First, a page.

So, as a University of Missouri student, what’s my take on all of this? Personally, I do admire those participating in the movement for standing up for what they believe in. I cannot imagine how it would feel to feel as if you have been silenced, marginalized, and oppressed. I cannot imagine how it would feel to be called racial slurs while simply walking across the campus that you call home. That being said, I do not support resorting to threatening suicide to bully someone out of his job. Tim Wolfe had nothing to do with the acts of racism that occurred on campus. He oversaw four universities and over 75,000 students. He had little to no influence on the campus social climate.
That aside, my main issue with the movement is that in its attempt to give a voice to minorities and other marginalized students, it is silencing others by refusing to allow any dissenting opinions. Butler himself said “either engage fully in this pursuit towards justice at Mizzou or don’t comment.” To me, that is absurd and hypocritical. If you are protesting because you feel that nobody is listening to you, that you have been silenced, that you do not feel at home at the university you attend – who are you to attempt to silence anyone who has a different opinion? I believe that students and faculty alike have been coerced into supporting a movement they do not fully agree with because nobody will dare to express an opinion that isn’t in full accord with the movement. I have seen it all over social media – the moment someone expresses a rational opinion that even dares to criticize an aspect of the movement, the vultures attack.
If this is one Mizzou, then we ALL get to have an opinion on this and we are all entitled to express said opinions without being attacked. However, students, faculty, and administrators have all been intimidated into compliance by social justice warriors who allow only certain views and opinions to be voiced. We are not creating a free and open dialogue; instead, we are creating a climate where certain students are afraid to express their opinions for fear of extreme retaliation. The current movement headed by Concerned Student 1950 has done much more to divide our campus than it has done to unite us. Seriously, everyone (except a select crappy few) wants to end racism. Nobody wants their fellow students to feel marginalized, oppressed, or unsafe. However, the methods currently being used to combat racism at Mizzou are only dividing students. If we want to eradicate racism at Mizzou, we need to truly listen to each other and be willing to listen to everyone’s opinion – not just the opinions that we want to hear. We need to stand united in order to combat racism and other issues facing students successfully. We cannot stand united when only certain viewpoints are allowed into the discussion and others are simply dismissed and ignored.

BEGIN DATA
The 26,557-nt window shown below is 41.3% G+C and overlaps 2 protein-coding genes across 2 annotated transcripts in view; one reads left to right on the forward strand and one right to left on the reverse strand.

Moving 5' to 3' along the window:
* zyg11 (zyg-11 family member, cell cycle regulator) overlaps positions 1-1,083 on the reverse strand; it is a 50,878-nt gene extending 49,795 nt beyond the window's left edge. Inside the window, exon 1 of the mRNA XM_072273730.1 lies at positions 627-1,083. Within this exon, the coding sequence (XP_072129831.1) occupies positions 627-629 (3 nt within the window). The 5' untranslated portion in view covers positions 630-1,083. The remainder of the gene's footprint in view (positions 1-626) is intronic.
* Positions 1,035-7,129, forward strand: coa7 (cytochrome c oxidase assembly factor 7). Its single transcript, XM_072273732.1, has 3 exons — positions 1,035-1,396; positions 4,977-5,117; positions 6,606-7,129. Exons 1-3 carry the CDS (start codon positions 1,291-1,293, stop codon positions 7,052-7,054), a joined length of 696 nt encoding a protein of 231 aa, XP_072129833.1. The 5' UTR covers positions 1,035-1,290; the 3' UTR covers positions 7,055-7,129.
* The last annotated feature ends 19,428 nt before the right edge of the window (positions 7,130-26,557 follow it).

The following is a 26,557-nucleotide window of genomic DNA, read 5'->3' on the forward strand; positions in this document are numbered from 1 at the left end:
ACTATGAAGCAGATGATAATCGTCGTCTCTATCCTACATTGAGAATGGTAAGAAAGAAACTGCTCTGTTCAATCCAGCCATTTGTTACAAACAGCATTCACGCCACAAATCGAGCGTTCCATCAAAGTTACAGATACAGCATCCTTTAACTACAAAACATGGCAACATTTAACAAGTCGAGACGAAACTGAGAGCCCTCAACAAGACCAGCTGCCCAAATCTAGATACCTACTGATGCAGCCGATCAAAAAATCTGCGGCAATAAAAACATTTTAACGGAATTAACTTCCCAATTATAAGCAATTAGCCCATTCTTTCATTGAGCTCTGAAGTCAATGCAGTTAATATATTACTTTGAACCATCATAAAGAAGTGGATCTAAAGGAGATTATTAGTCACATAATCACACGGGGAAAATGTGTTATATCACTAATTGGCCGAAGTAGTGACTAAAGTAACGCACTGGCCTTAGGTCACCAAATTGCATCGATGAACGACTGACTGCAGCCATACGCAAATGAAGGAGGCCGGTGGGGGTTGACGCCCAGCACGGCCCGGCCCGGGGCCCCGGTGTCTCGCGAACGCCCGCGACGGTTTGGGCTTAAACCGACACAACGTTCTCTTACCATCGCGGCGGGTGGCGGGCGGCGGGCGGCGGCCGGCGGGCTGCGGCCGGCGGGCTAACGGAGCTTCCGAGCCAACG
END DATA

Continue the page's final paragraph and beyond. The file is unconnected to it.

The final straw for me was today, when multiple faculty members actually cancelled class in order to allow their students and themselves to attend protests. Any professor cancelling class to participate in a protest is withholding education from paying students. I may not be a part of Concerned Student 1950, but I am a paying student at the University of Missouri and this is my campus, too. I have a right to the education that I pay for. I have a right to express my opinion without being called uneducated, racist, or insensitive. We are all students at Mizzou, and like it or not, we ALL have a voice.
If you would like to contact me personally, you can email me at firstname.lastname@example.org.
Please consider reading and sharing Liberty Hangout’s followup piece: An Open Letter To Mizzou Protesters